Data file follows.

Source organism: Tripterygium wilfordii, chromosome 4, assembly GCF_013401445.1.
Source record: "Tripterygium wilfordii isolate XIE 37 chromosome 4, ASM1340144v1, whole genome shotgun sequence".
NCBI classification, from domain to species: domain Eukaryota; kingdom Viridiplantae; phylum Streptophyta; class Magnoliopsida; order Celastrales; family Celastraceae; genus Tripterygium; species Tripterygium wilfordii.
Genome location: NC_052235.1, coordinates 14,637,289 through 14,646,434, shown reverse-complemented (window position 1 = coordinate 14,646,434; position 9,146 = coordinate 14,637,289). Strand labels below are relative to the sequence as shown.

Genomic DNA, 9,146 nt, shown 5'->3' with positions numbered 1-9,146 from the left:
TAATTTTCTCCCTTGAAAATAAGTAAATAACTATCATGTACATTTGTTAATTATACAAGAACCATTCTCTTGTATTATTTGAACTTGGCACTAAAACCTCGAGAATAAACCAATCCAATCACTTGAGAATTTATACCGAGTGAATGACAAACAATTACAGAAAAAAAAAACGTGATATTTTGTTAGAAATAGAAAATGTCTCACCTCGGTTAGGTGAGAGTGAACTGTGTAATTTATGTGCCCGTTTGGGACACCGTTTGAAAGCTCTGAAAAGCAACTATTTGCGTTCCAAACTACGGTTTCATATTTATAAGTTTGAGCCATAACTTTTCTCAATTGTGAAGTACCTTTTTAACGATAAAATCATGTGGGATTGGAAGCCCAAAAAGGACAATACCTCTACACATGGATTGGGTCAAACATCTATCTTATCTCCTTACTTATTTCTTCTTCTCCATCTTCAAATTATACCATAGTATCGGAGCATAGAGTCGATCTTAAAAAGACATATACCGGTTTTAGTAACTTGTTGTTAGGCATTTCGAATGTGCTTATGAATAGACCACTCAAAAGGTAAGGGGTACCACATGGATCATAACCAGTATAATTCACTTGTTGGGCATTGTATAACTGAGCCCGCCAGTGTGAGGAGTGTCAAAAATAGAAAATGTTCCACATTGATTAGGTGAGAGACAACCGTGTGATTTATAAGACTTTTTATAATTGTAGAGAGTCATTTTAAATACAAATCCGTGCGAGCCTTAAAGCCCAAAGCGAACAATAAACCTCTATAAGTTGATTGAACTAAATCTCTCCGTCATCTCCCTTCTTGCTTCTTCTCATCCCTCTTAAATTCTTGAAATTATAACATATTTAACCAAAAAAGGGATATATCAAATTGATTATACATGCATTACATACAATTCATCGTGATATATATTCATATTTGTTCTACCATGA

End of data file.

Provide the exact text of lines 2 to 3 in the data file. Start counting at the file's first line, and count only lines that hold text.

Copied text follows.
Source record: "Tripterygium wilfordii isolate XIE 37 chromosome 4, ASM1340144v1, whole genome shotgun sequence".
NCBI classification, from domain to species: domain Eukaryota; kingdom Viridiplantae; phylum Streptophyta; class Magnoliopsida; order Celastrales; family Celastraceae; genus Tripterygium; species Tripterygium wilfordii.